Legends, Fables, Myths and Stories of Puerto Rico

Puerto Rico, like so many other countries, has a rich cultural background with legends, fairytales, myths and folklore. The folklore heritage of Puerto Rico reflects the culture of the various national groups who have lived in the country over the years, including the Taíno, the black slaves and the Spaniards.

Folklore in Puerto Rico includes stories that have become legendary and which are handed down orally from generation to generation. The author of the story is usually unknown. This oral tradition was widely used with the Taíno Indians and their stories were only recorded in writing when Spanish colonialists decided to become the first to write and record the Taíno legends. Fray Damian López de Haro and Juan de Castellanos played a large part in recording some of the Taíno Indian’s more well-known mythologies in the 16th and 17th century. In general, however, there are relatively few legends and stories that have been recorded and many of them have been lost forever.

Many of Puerto Rico’s legends incorporate the forces of nature, ghost tales or stories about pirates and treasure that has been hidden long ago. The African beliefs and customs that came with the slaves also contributed a lot to the Puerto Rican Folklore. Their stories were often about the struggles they had and their attempt to gain freedom from the slave industry.

Friar Ramon recorded a myth of Taíno origins, which tells the tale about how the sea came about. It talks about a man called Yaya who found out that his son Yayael wanted to kill him. Before Yayael could do anything his father banished him and then killed him himself. Yaya placed his son’s bones in a container and this he hung from the ceiling. Later on Yaya found the need to see his son’s bones again, but when they turned the container over fish in a variety of sizes came out. When the father and mother realized that the fish were from their son’s bones they decided to eat them. A woman called Itiba Tahuvava died after giving birth to four identical boys. Only one boy out of the four was given a name Caracaracol, which means leprous or scabby. When the boys were older they decided to go to Yaya’s house to steal the container with Yayael’s bones. Caracaracol was the only brother that was willing to remove the container from the ceiling so that his brothers could eat the fish found in it. As the boys were eating they heard the father, Yaya, return. The boys panicked as they tried to put the container back where they had found but it fell and broke. People say that when the container broke enough water to fill the earth came out. With the water, fishes of varying types and sizes came out, producing the sea we see today.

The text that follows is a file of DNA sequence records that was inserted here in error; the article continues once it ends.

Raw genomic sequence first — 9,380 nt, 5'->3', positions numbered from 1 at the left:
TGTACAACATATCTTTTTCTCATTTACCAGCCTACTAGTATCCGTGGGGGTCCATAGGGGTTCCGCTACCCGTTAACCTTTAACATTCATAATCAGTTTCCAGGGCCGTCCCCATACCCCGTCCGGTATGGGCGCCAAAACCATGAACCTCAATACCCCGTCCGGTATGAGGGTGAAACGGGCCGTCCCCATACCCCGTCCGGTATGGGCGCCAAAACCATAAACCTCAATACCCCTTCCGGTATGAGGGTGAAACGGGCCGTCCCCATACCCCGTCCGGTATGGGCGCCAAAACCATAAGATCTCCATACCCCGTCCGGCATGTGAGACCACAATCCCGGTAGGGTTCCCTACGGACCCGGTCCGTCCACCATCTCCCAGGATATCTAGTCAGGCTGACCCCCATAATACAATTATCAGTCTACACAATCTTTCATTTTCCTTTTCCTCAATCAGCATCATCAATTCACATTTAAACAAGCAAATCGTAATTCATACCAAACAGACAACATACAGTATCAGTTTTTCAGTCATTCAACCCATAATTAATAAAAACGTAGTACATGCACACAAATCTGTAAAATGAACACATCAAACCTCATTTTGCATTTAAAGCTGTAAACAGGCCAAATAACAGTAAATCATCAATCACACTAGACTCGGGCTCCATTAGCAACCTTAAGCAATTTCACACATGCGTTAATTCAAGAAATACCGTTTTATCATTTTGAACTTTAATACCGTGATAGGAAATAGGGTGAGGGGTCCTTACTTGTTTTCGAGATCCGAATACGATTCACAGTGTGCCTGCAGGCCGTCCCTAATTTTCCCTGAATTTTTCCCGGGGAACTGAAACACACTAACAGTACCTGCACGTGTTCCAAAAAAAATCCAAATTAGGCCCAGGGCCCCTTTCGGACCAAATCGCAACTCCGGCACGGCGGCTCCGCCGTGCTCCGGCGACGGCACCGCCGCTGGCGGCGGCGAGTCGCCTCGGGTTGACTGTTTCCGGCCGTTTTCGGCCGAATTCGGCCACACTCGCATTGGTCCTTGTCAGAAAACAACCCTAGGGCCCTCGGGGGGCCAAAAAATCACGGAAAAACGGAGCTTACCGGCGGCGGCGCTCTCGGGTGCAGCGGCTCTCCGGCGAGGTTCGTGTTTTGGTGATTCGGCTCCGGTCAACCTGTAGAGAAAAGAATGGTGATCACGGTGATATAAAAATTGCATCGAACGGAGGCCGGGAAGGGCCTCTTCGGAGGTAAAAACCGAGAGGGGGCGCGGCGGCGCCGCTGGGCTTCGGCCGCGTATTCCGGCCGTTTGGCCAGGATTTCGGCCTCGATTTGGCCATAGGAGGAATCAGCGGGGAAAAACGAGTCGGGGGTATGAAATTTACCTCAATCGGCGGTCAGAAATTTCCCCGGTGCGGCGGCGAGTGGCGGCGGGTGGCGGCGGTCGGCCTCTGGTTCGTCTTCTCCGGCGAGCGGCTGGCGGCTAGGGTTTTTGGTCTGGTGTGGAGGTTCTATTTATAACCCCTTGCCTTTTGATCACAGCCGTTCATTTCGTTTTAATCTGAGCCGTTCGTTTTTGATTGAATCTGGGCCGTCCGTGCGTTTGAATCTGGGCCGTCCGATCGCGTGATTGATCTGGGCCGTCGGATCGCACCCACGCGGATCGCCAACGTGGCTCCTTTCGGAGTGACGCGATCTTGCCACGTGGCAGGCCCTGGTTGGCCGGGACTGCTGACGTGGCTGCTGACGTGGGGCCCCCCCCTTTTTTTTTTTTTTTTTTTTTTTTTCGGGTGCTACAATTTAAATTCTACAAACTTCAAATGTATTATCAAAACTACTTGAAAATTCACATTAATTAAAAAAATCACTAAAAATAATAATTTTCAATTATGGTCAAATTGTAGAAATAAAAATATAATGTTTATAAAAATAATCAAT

Each legend and folklore story of Puerto Rico gives you a better understanding of the culture and history of the country and tells you a bit about the people who helped shape and mold Puerto Rico into the country it is today.

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